Here are a handful of options to keep everything powered up, no matter how big—or small—your board might be.
It takes an absurd amount of time for us to refine our approach to pedals by trying out anything we can get our hands on. However, not enough time is spent figuring out how to properly power those boards we’ve so carefully pieced together. Overall power, variable voltages, and portability all need to be considered when choosing the right power supply. Below are 10 different options that will assuredly keep your board up and running, but also give you peace of mind.
A slimline power machine, this 7-ouput unit offers four different voltages, a 5V USB outlet, and a 24V aux output—quite a bit of options for a supply that is only 1" thick. For international travelers, it will handle any type of power you throw at it.
If your pedal inventory is creeping into the double digits, the CS12 offers a dozen customizable outputs to get all your stomps the power they need. Four of the outputs can move between 9V and 12V, while one output has variable voltage. All in, the CS12 cranks out 3000mA of isolated power.
With nine outputs pumping out 500mA each, you’d be hard pressed to find a pedal that the Zuma can’t hang with. It’s also easily expandable, with a 24V thru jack to connect to other Strymon power supplies.
One of the oldest names in the power game offers up the latest iteration of their classic model. It sports six 9V outputs each spitting out 500mA, a pair of switchable 12V/9V outputs, and an X-Link output that allows you to connect a Pedal Power X4 or X8 for up to 16 more isolated outputs.
This compact power supply offers up 10 isolated outputs that range from 100mA to 450mA each, plus a pair of adjustable outputs that can be dialed in from 6V to 15V via a small knob.
If you’re named after a close friend of the God of Thunder (no, not Gene), you better bring plenty of power to the table. It features a total of eight isolated outputs (six of them at 100mA and two at 300mA) and has a complimentary power output.
If you have a mid-sized pedalboard with a handful of power-hungry pedals, this expandable eight-output unit offers plenty of juice. Alongside the six 9V, 500mA outputs you have two adjustable outputs that can go from 9V to 18V and a pair of USB outputs to keep your non-pedals gadgets powered up.
If you need to be really portable, this rechargeable power supply might be the ticket. With two hours of runtime, it can be recharged by nearly any mobile device including computers and even your car. Housed inside are six 300mA outputs and a pair of 500mA outputs for more power-hungry stomps.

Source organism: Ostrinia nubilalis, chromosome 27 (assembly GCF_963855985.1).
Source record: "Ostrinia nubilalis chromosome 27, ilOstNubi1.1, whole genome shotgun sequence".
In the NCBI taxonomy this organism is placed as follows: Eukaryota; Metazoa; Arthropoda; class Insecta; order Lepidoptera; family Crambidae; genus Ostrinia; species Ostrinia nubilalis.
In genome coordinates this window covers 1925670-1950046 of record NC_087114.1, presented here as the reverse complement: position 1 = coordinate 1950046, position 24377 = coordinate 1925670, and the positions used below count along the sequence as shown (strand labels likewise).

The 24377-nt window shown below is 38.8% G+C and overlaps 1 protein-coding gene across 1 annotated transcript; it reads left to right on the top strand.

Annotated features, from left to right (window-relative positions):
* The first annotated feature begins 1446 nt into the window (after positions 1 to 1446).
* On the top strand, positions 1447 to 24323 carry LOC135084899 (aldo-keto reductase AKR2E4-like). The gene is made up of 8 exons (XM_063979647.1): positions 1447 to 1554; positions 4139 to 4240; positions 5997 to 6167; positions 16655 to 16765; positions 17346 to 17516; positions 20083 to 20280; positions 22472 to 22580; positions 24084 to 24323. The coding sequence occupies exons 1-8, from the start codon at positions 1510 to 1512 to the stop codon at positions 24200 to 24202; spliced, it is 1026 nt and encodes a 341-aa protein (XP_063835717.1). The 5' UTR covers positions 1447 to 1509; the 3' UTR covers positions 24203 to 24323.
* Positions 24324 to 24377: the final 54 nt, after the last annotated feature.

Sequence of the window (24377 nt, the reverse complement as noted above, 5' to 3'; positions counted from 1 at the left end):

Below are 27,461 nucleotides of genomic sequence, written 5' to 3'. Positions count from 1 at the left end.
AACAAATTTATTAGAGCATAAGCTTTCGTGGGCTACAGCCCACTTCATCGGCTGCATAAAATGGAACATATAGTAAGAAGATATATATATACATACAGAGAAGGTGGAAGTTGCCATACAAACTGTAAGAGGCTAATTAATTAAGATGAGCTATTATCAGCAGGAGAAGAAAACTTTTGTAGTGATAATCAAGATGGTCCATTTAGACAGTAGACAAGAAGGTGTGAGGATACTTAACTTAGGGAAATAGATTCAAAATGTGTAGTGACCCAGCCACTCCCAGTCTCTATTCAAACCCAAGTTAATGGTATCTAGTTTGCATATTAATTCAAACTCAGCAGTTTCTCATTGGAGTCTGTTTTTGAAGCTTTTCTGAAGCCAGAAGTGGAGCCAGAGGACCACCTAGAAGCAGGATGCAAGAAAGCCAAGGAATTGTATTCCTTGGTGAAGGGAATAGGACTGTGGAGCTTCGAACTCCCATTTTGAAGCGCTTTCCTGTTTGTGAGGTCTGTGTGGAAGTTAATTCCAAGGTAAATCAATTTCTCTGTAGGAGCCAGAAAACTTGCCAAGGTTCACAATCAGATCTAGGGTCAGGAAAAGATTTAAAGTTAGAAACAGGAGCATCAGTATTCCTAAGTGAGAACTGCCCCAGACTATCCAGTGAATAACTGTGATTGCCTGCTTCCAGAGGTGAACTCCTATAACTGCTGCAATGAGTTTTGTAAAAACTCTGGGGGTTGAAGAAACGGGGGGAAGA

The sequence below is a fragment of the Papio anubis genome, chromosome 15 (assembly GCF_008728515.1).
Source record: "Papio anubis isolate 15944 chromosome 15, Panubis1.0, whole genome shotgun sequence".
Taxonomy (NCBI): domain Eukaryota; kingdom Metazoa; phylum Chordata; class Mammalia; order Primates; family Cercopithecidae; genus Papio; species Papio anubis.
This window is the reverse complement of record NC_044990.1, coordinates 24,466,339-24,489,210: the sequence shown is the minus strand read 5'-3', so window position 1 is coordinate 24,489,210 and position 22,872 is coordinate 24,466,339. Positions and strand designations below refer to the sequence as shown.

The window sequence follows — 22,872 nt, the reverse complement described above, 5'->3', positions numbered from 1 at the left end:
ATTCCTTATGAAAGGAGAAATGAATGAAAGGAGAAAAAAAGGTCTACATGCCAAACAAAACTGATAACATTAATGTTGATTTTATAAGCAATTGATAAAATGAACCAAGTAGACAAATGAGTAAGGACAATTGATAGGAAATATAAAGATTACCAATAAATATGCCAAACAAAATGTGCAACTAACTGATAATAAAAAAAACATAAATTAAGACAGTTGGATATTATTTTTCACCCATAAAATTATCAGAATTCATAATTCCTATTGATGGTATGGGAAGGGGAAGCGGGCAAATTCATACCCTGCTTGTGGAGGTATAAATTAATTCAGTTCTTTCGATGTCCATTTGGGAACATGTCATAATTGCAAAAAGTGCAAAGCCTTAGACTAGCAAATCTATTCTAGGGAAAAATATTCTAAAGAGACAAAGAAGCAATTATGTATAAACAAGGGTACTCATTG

High-gain amp wizard Dave Friedman has created this power supply, which features 10 350mA outlets, to offer zero field hum. It works everywhere in the world, no matter what power you get to feed it. Plus, it’s designed as a riser, so if you don’t have room under your board, you can mount a pedal right on top.
This small-but-powerful unit would be perfect for more compact rigs—even if your board is tight on space. The five outlets shoot out 120mA each, and you can switch between 115 volts and 240 volts for international travel.
Actor H. Jon Benjamin recorded a jazz album wherein he played piano, but he doesn’t know how to play piano. Let’s explore the musical conundrum of skill versus emotion.
“The guitar is the easiest instrument to play and the hardest to play well.” —Andrés Segovia
You probably know H. Jon Benjamin’s voice. He’s the voice actor for Archer in the animated sitcom Archer, as well as Bob in Bob’s Burgers, and Carl in Family Guy. (Okay, so I watch a lot of cartoons). In 2015, Benjamin recorded a jazz album, Well, I Should Have…, with some true jazzers—Scott Kreitzer on sax, David Finck on bass, Jonathan Peretz on drums—and Benjamin on piano. Here’s the twist: Benjamin does not play piano. Nor is he a fan of jazz. He just went for it, and Sub Pop released it.
Admittedly, I couldn’t make it through the entire album, but I did enjoy a two-song serving. Most of the time, Benjamin sounds like a not particularly gifted 13-month-old child in a room with a piano and little else to entertain him. His timing is … well … time-less: a bit like tennis shoes in a dryer. His note choice is arbitrary, there’s no sense of melody or dynamics, but every now and then, he plays something that sounds like music, usually when he gave it some space. Regardless, the band was swinging, so his pocketless nonsense sometimes kind-of worked. Honestly, I’ve been lost at a gig or a session and sounded about as musical as Benjamin until I recovered. As you might imagine, the album angered a lot of jazzers (who kind of seem a little angry anyway), but if the point of jazz is to push boundaries and transcend norms in a spirit of true artistic experimentation—mission accomplished.
Who hasn’t listened to jazz and wondered, “Did they mean to do that?” Throughout Thelonious Monk’s entire career, there were people who saw him, heard him, and even hired him, who thought Monk didn’t know how to play piano; as if his entire career was a ruse, a deep fake. With his fingers splayed out and attacking the keys in this unorthodox method, all that dissonance and weirdness combined with mental illness made Monk’s music a bit difficult to digest. But that’s art: genius working on the border of the frontier of new ideas is rarely recognized.